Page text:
These lovely, fragrant flowers are from Princess Tree, Paulownia tomentosa, a native of China that is blooming now. While it is characterized as an invasive exotic by the Tennessee Exotic Pest Plant Council – right up there with kudzu, multiflora rose and mimosa — the University of Tennessee extension service advocates planting it as a cash crop. Most of the trees grown in the United States are shipped to Japan where the wood is used for making furniture and carved items, and in construction.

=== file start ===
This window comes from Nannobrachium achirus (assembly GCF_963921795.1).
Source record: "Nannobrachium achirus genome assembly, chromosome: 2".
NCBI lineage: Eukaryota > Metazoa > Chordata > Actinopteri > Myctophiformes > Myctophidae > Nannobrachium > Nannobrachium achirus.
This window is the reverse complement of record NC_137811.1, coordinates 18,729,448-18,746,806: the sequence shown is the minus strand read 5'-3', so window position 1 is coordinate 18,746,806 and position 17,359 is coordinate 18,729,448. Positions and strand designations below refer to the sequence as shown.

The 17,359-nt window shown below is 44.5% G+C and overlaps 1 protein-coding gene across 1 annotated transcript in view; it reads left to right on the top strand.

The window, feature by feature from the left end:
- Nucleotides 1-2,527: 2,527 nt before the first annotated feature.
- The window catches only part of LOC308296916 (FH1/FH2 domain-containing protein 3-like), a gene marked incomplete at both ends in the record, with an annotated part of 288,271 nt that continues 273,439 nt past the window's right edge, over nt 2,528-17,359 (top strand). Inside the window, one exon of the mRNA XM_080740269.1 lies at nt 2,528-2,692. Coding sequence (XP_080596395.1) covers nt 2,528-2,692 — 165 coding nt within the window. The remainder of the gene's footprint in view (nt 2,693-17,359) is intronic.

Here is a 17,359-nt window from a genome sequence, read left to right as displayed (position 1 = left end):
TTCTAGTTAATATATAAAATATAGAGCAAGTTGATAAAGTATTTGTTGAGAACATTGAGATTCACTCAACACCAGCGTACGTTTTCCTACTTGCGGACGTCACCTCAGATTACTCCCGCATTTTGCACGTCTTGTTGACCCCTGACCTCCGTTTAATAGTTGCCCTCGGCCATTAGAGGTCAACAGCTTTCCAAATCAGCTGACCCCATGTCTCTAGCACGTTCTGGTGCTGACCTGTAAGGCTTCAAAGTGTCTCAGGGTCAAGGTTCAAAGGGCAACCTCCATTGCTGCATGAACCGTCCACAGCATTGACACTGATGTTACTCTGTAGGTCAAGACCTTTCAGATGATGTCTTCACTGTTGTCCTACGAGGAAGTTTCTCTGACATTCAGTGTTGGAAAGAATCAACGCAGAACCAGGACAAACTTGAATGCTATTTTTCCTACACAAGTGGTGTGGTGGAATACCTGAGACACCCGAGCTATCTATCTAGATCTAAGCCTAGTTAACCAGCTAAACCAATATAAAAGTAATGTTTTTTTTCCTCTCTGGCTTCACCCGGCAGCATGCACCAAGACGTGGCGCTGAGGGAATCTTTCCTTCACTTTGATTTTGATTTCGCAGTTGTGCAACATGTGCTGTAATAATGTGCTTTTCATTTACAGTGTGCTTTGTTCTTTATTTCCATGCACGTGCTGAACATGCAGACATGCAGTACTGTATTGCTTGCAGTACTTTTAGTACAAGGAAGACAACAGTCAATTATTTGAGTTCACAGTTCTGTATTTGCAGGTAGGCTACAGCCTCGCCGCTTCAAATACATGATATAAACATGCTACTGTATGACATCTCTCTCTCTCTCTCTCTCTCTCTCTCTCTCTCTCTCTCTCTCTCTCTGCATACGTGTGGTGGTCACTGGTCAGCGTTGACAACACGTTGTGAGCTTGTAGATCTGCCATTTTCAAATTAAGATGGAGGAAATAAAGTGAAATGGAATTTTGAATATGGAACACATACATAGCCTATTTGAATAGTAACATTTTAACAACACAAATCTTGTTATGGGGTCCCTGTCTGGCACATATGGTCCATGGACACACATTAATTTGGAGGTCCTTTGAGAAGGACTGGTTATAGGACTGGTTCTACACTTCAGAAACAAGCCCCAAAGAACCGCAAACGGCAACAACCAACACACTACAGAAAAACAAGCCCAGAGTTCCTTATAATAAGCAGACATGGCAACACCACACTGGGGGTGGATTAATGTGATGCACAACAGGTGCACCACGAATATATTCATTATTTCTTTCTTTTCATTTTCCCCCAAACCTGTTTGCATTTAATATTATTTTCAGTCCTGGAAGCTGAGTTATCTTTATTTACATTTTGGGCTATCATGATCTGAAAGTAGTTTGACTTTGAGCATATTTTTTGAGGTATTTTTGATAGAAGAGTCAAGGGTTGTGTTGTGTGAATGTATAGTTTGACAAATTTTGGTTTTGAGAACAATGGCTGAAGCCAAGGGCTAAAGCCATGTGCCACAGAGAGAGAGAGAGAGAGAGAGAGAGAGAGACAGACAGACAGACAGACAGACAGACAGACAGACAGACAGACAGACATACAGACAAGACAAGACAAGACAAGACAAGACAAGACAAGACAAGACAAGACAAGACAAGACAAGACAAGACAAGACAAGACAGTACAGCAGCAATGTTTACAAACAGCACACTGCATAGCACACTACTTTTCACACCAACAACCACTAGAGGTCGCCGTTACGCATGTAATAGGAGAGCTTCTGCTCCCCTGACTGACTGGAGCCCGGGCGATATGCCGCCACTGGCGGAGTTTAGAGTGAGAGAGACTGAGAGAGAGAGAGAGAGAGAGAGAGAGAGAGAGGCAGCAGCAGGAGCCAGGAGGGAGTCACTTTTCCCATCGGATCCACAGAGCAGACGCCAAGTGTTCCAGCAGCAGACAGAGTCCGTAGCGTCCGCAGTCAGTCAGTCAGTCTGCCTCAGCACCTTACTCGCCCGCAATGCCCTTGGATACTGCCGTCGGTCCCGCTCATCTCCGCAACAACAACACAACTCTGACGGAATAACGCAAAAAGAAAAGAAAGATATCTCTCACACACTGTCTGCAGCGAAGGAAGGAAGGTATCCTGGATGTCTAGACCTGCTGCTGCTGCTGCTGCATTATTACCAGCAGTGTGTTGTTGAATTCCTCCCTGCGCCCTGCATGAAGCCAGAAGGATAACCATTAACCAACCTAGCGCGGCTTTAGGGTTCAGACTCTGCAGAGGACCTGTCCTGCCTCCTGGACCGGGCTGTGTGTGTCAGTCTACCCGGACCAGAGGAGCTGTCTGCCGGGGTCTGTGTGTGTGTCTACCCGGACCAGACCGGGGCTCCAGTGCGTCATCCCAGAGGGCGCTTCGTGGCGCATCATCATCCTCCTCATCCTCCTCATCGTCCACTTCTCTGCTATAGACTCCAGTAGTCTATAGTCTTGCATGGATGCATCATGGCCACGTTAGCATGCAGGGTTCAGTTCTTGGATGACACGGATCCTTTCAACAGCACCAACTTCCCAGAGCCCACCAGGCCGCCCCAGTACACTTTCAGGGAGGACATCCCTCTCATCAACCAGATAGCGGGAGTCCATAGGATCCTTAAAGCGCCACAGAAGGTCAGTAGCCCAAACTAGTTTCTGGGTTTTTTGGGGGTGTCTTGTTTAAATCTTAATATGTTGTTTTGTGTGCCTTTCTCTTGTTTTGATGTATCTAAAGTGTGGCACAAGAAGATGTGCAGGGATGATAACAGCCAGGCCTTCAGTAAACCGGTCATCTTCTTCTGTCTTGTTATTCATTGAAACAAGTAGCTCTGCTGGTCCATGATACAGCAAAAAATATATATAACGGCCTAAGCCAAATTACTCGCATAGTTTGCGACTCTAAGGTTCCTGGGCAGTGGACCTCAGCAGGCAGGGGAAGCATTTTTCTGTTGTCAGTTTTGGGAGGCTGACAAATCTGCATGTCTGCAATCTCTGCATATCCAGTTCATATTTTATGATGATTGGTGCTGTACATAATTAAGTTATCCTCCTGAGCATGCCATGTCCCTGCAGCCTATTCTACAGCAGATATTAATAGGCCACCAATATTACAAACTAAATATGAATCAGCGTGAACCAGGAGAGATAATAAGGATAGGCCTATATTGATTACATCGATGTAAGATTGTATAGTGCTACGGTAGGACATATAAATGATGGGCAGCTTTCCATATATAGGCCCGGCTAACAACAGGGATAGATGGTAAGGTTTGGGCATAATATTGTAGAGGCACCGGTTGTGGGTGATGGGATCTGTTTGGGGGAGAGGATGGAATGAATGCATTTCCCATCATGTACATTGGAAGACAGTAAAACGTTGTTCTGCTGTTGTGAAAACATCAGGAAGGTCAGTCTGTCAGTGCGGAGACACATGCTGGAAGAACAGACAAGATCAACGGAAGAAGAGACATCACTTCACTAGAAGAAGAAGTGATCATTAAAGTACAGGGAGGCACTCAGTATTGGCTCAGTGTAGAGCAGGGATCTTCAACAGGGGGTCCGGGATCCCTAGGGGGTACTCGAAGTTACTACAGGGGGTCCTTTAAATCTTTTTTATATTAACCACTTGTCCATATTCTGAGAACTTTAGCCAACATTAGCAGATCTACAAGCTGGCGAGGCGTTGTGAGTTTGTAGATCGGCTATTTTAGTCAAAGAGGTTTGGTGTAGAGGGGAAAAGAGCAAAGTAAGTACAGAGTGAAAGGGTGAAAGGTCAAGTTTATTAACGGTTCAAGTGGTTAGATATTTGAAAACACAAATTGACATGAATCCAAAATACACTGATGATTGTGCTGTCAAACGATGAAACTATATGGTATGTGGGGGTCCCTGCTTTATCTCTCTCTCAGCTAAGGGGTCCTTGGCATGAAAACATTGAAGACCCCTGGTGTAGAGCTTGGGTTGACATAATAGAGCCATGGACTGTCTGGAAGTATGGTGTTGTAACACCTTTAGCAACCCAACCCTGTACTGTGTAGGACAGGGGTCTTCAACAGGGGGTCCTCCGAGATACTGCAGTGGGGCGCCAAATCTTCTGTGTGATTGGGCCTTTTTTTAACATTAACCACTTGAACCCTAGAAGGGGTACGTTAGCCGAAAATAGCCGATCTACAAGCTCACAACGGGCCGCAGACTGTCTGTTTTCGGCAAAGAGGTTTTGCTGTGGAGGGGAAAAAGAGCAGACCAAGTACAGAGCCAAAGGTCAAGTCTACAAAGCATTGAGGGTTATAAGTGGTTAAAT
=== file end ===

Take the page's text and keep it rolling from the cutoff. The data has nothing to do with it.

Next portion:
Paulownia was introduced in the United States 150 years ago and has since naturalized in at least 33 states. For an invasive exotic, the plant has some picky requirements. The seeds cannot germinate on fertile soil, and seedlings are subject to a damping-off disease that kills many of them. The plant does well in full sunlight, and under the right conditions it can grow 15 feet in one season. I personally rarely see it in the forest interior; rather it is usually found on the forest edge, along roadsides, and on rock outcrops.
If you are sensitive to the problems to our ecosystems that are caused by invasive exotics you won’t plant this tree. But if you appreciate beautiful sweet-smelling blossoms, you may enjoy this non-native plant for a couple of weeks each spring.